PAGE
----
Summarize Ether 8:1–14 by explaining that after Shule’s reign, Omer became the king. Omer’s son Jared rebelled against his father and set his heart upon becoming king. He was able to gain half of the kingdom for a time, but he was later defeated and compelled to give up his half of the kingdom. Then Jared’s daughter planned a way for Jared to become king. She reminded her father of the secret combinations known in ancient times. She then said that she would dance before a man named Akish, whom she knew would desire her in marriage. When Akish asked for her in marriage, Jared was to tell Akish that he must kill Omer, the king. Jared and his daughter carried out this plan. Akish asked for Jared’s daughter in marriage and then entered into a secret combination with his family and friends to kill Omer, the king.

  • What is a secret combination? (A secret combination is “an organization of people bound together by oaths to carry out the evil purposes of the group” [Guide to the Scriptures, “Secret Combinations,”].)

Invite a few students to take turns reading aloud from Ether 8:15–19. Ask the class to follow along, looking for what these verses teach about secret combinations.

  • What are the motives of those who embrace secret combinations? (To get power so they can commit wicked acts.)

  • Whose power is behind secret combinations? (The devil.)

  • Which phrase in Ether 8:18 shows how the Lord feels about secret combinations? (“Most abominable and wicked above all.”)

Invite a student to read Ether 8:20–22, 25 aloud. Ask the class to follow along, looking for additional things they can learn about secret combinations. Ask them to give particular attention to the effect that secret combinations have on societies. (Note that the phrase “buildeth it up” at the beginning of Ether 8:25 refers to building up secret combinations.)

  • From what you have read, what effect do secret combinations have on societies?

  • What principle can we learn from these verses? (As students express their ideas, make sure they identify the following truth: Supporting secret combinations leads to the destruction of people and nations.)

Invite the class to read Ether 8:23–24, 26 silently, looking for what Moroni wanted us to do as a result of his warnings about secret combinations.

  • What did Moroni tell us to do? (Be aware of secret combinations and seek to make sure they are done away with in our societies.)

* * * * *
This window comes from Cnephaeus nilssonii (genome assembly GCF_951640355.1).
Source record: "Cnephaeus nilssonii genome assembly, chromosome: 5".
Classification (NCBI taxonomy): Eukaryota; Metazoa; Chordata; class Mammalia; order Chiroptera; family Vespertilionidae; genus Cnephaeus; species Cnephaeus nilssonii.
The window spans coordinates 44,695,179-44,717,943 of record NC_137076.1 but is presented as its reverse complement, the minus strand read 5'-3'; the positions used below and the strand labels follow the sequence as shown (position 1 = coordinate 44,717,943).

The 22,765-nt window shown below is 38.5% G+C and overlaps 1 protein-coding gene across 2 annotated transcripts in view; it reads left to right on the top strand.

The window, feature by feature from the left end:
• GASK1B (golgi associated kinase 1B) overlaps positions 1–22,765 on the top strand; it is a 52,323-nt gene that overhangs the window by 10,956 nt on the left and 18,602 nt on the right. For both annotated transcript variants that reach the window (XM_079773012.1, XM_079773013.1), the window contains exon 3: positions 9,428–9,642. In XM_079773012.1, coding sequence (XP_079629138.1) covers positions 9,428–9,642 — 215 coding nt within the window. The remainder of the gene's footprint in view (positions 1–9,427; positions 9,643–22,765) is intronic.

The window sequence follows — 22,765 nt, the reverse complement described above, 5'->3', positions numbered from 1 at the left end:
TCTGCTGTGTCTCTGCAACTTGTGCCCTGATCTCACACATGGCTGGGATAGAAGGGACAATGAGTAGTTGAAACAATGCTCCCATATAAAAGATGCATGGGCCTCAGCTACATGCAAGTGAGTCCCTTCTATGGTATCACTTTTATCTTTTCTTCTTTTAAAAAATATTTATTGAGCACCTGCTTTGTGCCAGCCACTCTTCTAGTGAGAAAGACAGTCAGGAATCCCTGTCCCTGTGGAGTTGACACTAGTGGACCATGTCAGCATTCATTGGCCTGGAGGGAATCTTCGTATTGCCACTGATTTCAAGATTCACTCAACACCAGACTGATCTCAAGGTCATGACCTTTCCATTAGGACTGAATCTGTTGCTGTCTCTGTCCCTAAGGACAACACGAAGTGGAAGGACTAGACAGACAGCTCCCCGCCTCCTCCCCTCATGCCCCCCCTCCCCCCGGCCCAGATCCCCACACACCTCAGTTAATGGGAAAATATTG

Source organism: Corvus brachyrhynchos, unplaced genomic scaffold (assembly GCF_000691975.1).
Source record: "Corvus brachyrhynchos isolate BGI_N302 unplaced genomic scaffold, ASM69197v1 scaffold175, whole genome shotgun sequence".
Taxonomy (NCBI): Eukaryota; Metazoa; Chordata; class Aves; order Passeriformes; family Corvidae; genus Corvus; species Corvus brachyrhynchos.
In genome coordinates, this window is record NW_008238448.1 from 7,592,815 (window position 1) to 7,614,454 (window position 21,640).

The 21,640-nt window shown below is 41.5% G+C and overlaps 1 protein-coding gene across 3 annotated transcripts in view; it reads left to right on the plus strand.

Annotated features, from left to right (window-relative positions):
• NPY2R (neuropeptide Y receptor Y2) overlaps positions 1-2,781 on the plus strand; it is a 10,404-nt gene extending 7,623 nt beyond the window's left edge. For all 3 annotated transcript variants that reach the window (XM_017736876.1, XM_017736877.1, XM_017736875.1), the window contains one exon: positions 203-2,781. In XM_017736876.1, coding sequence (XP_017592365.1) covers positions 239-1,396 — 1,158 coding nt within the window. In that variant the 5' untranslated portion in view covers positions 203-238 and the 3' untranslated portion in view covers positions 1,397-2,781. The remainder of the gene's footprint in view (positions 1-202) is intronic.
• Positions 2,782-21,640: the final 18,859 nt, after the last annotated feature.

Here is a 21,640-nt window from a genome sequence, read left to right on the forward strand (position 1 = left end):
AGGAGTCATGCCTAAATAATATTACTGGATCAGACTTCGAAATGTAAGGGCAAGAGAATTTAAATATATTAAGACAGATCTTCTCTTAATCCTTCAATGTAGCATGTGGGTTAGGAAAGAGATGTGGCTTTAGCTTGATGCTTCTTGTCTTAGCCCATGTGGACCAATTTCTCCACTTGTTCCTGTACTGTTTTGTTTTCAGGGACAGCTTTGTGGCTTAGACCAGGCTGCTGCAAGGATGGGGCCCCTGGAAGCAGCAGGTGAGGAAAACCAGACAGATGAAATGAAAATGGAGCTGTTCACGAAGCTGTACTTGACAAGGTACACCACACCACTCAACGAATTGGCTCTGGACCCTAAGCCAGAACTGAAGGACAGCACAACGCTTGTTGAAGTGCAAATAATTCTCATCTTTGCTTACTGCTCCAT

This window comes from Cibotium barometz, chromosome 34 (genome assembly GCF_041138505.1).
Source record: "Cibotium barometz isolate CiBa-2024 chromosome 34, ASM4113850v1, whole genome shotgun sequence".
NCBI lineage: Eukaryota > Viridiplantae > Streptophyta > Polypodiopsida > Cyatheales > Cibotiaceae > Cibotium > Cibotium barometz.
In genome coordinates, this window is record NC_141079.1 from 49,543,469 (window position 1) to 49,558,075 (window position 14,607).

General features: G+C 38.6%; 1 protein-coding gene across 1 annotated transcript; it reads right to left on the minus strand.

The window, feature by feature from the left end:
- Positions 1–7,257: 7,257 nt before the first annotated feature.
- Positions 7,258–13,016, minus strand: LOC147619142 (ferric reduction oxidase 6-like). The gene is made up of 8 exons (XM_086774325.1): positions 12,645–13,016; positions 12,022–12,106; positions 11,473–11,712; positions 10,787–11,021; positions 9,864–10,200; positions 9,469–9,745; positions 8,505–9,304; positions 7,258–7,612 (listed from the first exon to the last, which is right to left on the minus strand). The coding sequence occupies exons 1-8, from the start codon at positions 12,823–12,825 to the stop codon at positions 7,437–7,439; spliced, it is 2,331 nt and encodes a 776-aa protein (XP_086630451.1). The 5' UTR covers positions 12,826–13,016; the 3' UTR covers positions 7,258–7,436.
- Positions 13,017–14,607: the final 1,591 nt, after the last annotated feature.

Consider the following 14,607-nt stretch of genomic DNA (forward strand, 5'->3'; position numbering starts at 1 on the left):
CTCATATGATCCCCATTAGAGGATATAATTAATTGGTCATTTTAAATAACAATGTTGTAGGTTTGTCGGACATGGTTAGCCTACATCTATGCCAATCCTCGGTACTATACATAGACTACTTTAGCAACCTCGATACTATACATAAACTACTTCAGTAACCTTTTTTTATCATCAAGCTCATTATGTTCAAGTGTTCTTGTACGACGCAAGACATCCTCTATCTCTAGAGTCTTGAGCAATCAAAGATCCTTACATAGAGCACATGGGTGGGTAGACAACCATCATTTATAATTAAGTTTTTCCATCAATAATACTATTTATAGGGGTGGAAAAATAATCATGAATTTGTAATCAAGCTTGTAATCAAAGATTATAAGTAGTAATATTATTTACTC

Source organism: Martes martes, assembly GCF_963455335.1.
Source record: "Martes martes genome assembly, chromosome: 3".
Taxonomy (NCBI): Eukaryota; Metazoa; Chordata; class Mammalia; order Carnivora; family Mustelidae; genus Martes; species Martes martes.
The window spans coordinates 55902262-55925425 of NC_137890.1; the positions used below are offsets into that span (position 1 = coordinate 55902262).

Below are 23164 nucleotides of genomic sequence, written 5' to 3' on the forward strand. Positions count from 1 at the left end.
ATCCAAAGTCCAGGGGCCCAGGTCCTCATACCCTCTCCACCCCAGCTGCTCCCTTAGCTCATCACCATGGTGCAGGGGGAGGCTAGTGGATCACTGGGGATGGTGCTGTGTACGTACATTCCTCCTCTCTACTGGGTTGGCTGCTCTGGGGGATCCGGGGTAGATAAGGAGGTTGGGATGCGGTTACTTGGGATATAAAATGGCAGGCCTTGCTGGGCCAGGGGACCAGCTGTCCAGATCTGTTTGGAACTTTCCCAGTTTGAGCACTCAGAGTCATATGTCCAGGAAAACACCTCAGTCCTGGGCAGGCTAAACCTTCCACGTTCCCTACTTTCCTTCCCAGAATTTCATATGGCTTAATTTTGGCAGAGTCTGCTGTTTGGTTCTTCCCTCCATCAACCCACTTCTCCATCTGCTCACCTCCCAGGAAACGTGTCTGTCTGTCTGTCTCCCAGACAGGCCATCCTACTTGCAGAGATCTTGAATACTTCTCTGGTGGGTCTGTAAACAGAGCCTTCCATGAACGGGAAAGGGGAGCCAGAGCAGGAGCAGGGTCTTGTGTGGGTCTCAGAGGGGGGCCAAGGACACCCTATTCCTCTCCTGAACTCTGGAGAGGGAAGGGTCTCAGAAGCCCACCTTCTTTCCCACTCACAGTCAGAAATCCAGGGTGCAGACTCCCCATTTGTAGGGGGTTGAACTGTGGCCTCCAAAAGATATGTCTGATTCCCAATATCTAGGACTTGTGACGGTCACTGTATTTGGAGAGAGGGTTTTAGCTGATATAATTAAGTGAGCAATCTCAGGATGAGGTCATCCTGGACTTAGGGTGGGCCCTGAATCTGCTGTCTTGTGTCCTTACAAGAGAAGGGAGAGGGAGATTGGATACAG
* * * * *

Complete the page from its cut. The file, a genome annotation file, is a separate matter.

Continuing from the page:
• As recorded in Ether 8:26, what was Moroni’s hope for us in the last days?

Summarize Ether 9:1–13 by explaining that as a result of their secret combination, Akish and his friends were able to overthrow the kingdom of Omer. However, God warned Omer that he should flee with his family, thereby saving their lives. Omer’s wicked son Jared became king and gave his daughter to Akish in marriage. Akish and his friends continued their evil plans, killing Jared and even one of Akish’s sons. These actions led to a war between Akish and his sons that eventually destroyed almost all the Jaredites and restored Omer to the throne. (Emphasize that these events show that secret combinations lead to the destruction of societies.)

Ether 9:14–11:23

One king succeeds another, some ruling in righteousness and some in wickedness

Explain that chapters 9–11 of Ether record that many more kings ruled the Jaredites after Jared—some in righteousness and some in wickedness. Remind students of the following principle, which was discussed earlier: Rejecting the words of prophets can lead to captivity. Ask half of the class to study Ether 9:26–35 (during the reign of Heth), and ask the other half to study Ether 11:1–8 (during the reigns of Com and Shiblom). Ask both groups to look for evidence of this principle. Invite students to briefly report what they find.

You may want to conclude this lesson by reviewing the truths you have discussed. Share your testimony about the importance of following the counsel of prophets. You may want to share an experience from your life that taught you the importance of following the counsel of prophets. Encourage students to begin following any counsel from the prophets that they previously may have rejected or ignored, so the Lord can bless them more abundantly.

Commentary and Background Information

Ether 7:23–27; 9:28–31. Prophets and their messages are frequently rejected

Why do prophets proclaim messages that are unpopular with many people in the world? Elder Robert D. Hales of the Quorum of the Twelve Apostles explained:

Elder Robert D. Hales

“Prophets must often warn of the consequences of violating God’s laws. They do not preach that which is popular with the world. …

“Why do prophets proclaim unpopular commandments and call society to repentance for rejecting, modifying, and even ignoring the commandments? The reason is very simple. Upon receiving revelation, prophets have no choice but to proclaim and reaffirm that which God has given them to tell the world” (Robert D. Hales, “If Thou Wilt Enter into Life, Keep the Commandments,” Ensign, May 1996, 37).

While serving as a member of the Presidency of the Seventy, Elder L. Aldin Porter taught:

Elder L. Aldin Porter

“Some complain that when the prophets speak with clarity and firmness that they are taking our agency away. We are still free to choose. But we must accept the consequences of those decisions. The prophets do not take away our agency. They simply warn us of what the consequences of our choices will be. How foolish to fault the prophets for their warnings” (L. Aldin Porter, “Our Destiny,” Ensign, Nov. 1999, 66).